I began last week’s sermon by talking a little bit about the American Civil War. I want to stick with the theme of American history and refresh your memory about a lesser-known war: the War of 1812. If we did a little survey on what we know about the War of 1812, the first and last thing might be that it happened in 1812. That’s when it began, at least. Congress declared war on Great Britain on June 18, 1812 because of Britain’s interference with American international trade. By 1814, Napoleon’s army had been defeated, and Britain decided that they could fully turn their attention to this war in the United States.
On August 24, 1814, British troops marched into Washington D.C. They set ablaze the Capitol building and the White House. As you can imagine, this was quite a shock to the young American nation. They began to fear what would happen. The British next set their sights on Baltimore, a vital sea port. On September 13, 1814, British warships began the bombardment of Fort McHenry in the Baltimore harbor. The bombardment continued for 25 hours (through the night) while the nation anxiously awaited to see what would become of Fort McHenry and Baltimore.
On September 14, 1814, an amateur poet (Francis Scott Key) was aboard a ship that was a few miles off in the distance (out of harm’s way), but nevertheless watching what was happening: the rockets’ red glare throughout the night. As the new morning came, he could make out the American flag still waving over Fort McHenry by the dawn’s early light. As you probably know by now, he was the one who penned what would later become the national anthem of the United States: the Star Spangled Banner. He scribbled the initial verse of his song on the back of a letter. Apparently, that’s where you wrote your famous things in the 19th century. You just grabbed the back of a letter. Didn’t Abraham Lincoln do the same?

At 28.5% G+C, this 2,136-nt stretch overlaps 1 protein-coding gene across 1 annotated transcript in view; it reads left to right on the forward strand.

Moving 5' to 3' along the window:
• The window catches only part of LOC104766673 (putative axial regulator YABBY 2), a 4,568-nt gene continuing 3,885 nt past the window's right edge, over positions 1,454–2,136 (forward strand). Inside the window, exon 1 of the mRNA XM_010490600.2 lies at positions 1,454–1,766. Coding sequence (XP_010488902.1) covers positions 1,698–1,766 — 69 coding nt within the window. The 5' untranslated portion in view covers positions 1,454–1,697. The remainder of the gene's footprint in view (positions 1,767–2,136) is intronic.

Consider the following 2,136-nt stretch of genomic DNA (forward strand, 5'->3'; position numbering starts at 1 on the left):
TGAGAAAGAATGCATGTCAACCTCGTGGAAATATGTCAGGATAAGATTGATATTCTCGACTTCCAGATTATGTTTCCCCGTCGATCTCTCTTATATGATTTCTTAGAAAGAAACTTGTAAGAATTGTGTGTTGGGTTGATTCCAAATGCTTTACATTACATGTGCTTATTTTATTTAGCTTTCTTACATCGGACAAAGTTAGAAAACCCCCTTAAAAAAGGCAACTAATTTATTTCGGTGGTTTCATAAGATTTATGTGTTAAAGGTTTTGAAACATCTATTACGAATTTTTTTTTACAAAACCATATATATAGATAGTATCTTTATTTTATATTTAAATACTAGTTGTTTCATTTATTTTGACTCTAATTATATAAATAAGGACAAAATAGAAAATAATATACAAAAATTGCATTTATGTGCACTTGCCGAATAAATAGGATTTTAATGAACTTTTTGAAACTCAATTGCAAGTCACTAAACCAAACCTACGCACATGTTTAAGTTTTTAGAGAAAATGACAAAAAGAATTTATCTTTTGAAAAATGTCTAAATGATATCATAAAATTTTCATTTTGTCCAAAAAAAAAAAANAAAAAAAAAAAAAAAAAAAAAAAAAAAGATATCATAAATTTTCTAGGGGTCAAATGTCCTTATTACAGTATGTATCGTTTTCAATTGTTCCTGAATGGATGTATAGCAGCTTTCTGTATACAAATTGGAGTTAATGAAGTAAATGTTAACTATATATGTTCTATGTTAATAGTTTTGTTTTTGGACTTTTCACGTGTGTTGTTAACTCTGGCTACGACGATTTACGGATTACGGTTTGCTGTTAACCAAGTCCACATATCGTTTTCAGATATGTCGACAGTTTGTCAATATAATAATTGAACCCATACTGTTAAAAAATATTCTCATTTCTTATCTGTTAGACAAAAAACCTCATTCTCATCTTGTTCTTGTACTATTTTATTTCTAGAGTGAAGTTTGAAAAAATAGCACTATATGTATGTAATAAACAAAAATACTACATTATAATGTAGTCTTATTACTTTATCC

You’re probably somewhat familiar with the first verse:
O say can you see, by the dawn’s early light,
What so proudly we hail’d at the twilight’s last gleaming,
Whose broad stripes and bright stars through the perilous fight
O’er the ramparts we watch’d were so gallantly streaming?
And the rocket’s red glare, the bombs bursting in air,
Gave proof through the night that our flag was still there,
O say does that star-spangled banner yet wave
O’er the land of the free and the home of the brave? “The Star-Spangled Banner”
It’s good. You probably didn’t know that there are four verse to this song. It would be something if you heard someone singing verse 4 before the next baseball game:
O thus be it ever when freemen shall stand
Between their lov’d home and the war’s desolation!
Blest with vict’ry and peace may the heav’n rescued land
Praise the power that hath made and preserv’d us a nation!
Then conquer we must, when our cause it is just,
And this be our motto – “In God is our trust,”
And the star-spangled banner in triumph shall wave
O’er the land of the free and the home of the brave. “The Star-Spangled Banner”
Throughout the 19th century, it became one of the most beloved patriotic songs. The military began using it for official ceremonies, but it wasn’t until 1931 that The Star-Spangled Banner became the national anthem. When we come to the Olympics, I hope that we hear it a few times.